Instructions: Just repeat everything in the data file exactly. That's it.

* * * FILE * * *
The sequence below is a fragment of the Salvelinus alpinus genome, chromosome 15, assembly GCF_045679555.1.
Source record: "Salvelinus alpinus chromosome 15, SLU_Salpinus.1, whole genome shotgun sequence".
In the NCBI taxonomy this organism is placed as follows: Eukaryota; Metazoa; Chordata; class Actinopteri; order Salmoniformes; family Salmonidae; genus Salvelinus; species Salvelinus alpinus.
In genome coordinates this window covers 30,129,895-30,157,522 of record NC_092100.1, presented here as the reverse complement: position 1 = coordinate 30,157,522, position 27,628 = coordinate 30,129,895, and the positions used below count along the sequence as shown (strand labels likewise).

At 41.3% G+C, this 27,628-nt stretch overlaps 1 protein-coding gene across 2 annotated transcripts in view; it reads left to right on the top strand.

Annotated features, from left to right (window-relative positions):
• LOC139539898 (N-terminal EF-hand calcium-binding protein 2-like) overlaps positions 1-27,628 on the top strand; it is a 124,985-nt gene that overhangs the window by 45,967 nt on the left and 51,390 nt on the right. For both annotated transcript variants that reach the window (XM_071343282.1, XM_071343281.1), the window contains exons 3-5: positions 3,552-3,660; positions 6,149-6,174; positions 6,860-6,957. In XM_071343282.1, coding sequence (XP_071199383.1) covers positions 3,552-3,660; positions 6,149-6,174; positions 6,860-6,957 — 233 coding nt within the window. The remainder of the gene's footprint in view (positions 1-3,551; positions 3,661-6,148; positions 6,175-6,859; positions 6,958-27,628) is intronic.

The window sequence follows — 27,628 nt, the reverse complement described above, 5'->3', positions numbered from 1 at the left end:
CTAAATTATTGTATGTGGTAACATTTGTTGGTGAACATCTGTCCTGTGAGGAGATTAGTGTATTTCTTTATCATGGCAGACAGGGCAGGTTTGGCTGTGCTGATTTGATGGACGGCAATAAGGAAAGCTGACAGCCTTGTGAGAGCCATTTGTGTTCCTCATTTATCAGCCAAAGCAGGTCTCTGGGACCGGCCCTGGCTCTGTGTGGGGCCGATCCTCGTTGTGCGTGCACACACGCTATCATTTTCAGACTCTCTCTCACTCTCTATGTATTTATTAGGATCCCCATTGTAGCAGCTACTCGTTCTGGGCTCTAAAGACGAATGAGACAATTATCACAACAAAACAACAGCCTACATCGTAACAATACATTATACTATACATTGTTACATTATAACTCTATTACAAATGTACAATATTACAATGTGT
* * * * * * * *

The sequence below is a fragment of the Salvelinus alpinus genome, chromosome 15, assembly GCF_045679555.1.
Source record: "Salvelinus alpinus chromosome 15, SLU_Salpinus.1, whole genome shotgun sequence".
In the NCBI taxonomy this organism is placed as follows: Eukaryota; Metazoa; Chordata; class Actinopteri; order Salmoniformes; family Salmonidae; genus Salvelinus; species Salvelinus alpinus.
In genome coordinates this window covers 30,129,895-30,157,522 of record NC_092100.1, presented here as the reverse complement: position 1 = coordinate 30,157,522, position 27,628 = coordinate 30,129,895, and the positions used below count along the sequence as shown (strand labels likewise).

At 41.3% G+C, this 27,628-nt stretch overlaps 1 protein-coding gene across 2 annotated transcripts in view; it reads left to right on the top strand.

Annotated features, from left to right (window-relative positions):
• LOC139539898 (N-terminal EF-hand calcium-binding protein 2-like) overlaps positions 1-27,628 on the top strand; it is a 124,985-nt gene that overhangs the window by 45,967 nt on the left and 51,390 nt on the right. For both annotated transcript variants that reach the window (XM_071343282.1, XM_071343281.1), the window contains exons 3-5: positions 3,552-3,660; positions 6,149-6,174; positions 6,860-6,957. In XM_071343282.1, coding sequence (XP_071199383.1) covers positions 3,552-3,660; positions 6,149-6,174; positions 6,860-6,957 — 233 coding nt within the window. The remainder of the gene's footprint in view (positions 1-3,551; positions 3,661-6,148; positions 6,175-6,859; positions 6,958-27,628) is intronic.

The window sequence follows — 27,628 nt, the reverse complement described above, 5'->3', positions numbered from 1 at the left end:
CTAAATTATTGTATGTGGTAACATTTGTTGGTGAACATCTGTCCTGTGAGGAGATTAGTGTATTTCTTTATCATGGCAGACAGGGCAGGTTTGGCTGTGCTGATTTGATGGACGGCAATAAGGAAAGCTGACAGCCTTGTGAGAGCCATTTGTGTTCCTCATTTATCAGCCAAAGCAGGTCTCTGGGACCGGCCCTGGCTCTGTGTGGGGCCGATCCTCGTTGTGCGTGCACACACGCTATCATTTTCAGACTCTCTCTCACTCTCTATGTATTTATTAGGATCCCCATTGTAGCAGCTACTCGTTCTGGGCTCTAAAGACGAATGAGACAATTATCACAACAAAACAACAGCCTACATCGTAACAATACATTATACTATACATTGTTACATTATAACTCTATTACAAATGTACAATATTACAATGTGT